Gerry McGovern discusses the three necessary factors for establishing consumers' emotional connectivity to a vehicle, key to the success in the luxury automotive space

Focusing attention on creating a smooth and positive purchasing experience for people is no doubt critical, especially for expensive items like cars. At PSFK’s 2019 Auto CX Briefing, much of the conversation between attendees was around finding some balance between the complexity the U.S. dealership business and customers' desire for a painless and efficient purchasing path. What's equally important to understand is, what’s motivating consumers to make the purchase in the first place? That’s especially true when it comes to luxury goods and services.

We spent some time with Gerry McGovern, chief design officer for Land Rover at the launch of the second generation Range Rover Evoque in Greece. Since the debut of the original Evoque in 2011, it has become Land Rover’s highest volume model sold in total units and a particularly important part of the brand’s portfolio. “Volume and business are important to us, “McGovern said,” but above that is that we create products that our customers love for life. Design leadership and engineering integrity are what we strive for in each of our vehicles That hasn’t always been the case at Land Rover. In the past they looked the way they did for more purely functional reasons. What we’ve tried to do over the last ten years is give them a good dose of design in order to make these vehicles more universally desirable without them becoming generic.”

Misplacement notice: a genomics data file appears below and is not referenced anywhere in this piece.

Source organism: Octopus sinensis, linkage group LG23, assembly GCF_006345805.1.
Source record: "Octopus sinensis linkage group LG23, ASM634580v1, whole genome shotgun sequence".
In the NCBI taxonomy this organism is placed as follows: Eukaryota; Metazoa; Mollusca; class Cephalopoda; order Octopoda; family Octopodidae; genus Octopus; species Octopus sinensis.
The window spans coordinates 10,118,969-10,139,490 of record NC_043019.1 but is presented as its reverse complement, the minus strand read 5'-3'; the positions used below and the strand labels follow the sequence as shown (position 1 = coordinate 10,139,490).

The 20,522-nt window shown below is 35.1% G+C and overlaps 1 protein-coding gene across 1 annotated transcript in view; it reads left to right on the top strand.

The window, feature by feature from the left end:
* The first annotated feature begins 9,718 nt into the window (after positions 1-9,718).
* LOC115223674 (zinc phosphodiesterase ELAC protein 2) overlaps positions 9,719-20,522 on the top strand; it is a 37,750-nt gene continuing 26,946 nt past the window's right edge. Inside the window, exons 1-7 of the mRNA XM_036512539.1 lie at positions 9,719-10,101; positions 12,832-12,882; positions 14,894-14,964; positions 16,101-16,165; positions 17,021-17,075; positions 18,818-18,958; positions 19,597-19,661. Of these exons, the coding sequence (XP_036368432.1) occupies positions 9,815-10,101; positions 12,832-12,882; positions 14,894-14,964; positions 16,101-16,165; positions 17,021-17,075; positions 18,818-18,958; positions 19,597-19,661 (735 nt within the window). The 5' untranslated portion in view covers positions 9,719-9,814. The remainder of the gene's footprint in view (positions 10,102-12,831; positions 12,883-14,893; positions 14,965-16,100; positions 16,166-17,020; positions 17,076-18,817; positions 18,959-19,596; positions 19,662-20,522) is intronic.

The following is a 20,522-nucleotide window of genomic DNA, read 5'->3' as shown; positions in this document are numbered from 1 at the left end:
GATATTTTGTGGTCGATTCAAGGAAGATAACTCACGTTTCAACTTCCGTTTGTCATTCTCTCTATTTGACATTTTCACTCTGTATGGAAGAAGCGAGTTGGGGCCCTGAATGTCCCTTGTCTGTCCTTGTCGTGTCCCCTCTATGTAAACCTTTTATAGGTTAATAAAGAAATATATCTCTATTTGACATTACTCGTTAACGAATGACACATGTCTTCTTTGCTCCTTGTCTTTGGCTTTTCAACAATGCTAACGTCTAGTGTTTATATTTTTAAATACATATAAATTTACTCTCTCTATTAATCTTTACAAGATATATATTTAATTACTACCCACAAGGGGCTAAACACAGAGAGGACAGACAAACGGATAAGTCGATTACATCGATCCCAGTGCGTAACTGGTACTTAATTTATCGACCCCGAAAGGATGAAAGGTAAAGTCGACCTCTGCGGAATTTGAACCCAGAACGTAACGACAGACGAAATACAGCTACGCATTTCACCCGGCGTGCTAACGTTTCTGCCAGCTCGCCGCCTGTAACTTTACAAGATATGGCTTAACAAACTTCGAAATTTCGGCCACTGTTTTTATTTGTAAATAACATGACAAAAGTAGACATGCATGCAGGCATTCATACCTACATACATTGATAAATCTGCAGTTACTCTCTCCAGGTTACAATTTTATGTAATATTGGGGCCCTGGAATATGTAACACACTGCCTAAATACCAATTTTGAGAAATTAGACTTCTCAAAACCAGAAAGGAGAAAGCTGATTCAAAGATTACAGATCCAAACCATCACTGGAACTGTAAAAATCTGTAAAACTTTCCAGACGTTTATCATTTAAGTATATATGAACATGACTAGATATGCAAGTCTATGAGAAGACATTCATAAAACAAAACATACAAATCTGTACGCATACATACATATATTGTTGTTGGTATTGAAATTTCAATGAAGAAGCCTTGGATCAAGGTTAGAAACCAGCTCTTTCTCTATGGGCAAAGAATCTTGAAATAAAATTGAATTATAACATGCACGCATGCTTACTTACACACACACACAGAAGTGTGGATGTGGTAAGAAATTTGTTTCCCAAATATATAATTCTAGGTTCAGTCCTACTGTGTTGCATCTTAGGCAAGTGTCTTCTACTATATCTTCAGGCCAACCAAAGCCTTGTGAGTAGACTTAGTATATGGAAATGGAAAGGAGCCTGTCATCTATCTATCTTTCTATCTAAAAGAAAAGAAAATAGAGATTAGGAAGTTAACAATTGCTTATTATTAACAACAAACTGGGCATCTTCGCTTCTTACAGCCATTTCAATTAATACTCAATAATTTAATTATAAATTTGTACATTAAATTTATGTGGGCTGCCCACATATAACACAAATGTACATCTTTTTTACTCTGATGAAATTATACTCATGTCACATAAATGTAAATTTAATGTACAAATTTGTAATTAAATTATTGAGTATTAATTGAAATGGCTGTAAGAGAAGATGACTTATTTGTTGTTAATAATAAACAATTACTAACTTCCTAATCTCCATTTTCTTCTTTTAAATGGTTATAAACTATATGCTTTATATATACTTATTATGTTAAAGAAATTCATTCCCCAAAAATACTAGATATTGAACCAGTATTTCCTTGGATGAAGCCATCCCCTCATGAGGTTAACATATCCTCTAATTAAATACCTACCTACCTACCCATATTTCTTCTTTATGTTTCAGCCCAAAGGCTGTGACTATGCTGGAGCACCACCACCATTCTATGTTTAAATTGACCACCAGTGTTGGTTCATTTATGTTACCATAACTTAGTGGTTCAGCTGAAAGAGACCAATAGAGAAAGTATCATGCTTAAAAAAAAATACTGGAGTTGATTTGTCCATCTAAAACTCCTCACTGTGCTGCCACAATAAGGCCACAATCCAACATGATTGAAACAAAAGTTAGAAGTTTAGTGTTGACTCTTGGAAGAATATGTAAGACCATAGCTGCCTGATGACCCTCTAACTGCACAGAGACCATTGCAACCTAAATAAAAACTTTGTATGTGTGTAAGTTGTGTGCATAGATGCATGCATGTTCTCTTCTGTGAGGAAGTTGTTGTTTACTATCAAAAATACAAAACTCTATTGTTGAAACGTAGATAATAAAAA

A key part of this transition was to adopt a focused point of view that people could easily identify and relate to. For McGovern, elements of the Modernism movement became the foundation to inform the tone of the Land Rover brand. “America was the greatest exponents of modernity in the 1950s. For us, it’s about being reductive,”McGovern said. “It’s about less is more and the reduction of clutter. These are the principals of modernity we’re carrying forward. We believe that’s absolutely right for a Range Rover, which is a sophisticated vehicle. We also talk about relevance and sustainability which are clearly important. But last and not least is desirability and how do you make that emotional connection.”

“Let’s face it, people don’t actually need luxury Range Rovers, luxury watches, luxury homes and luxury holidays. They don’t need them,” McGovern said, “but they desire them and that’s the difference. If businesses can offer premium products and services that are morally responsible, sustainable and in the process keep a lot of people working, there’s nothing wrong with that.”

McGovern focused in on the criteria he thinks are responsible for driving the connection we form with products and services. “That emotional connection is something only the best in my view achieve, it might be a car or with anything really. What it takes to achieve that to me is down to three things. Visceral: When I look at it, do I desire it? Behavioral: When I’ve got it, does it work and do what it's supposed to? And finally, Reflective: Once I’ve used and experienced it over a period of time, do I still desire it and am I building a lasting relationship with it, which reinforces why I bought it in the first place? These aren’t necessarily all equal, sometimes a product can over index on the visceral and not on the behavioral, but overall it’s still very successful.”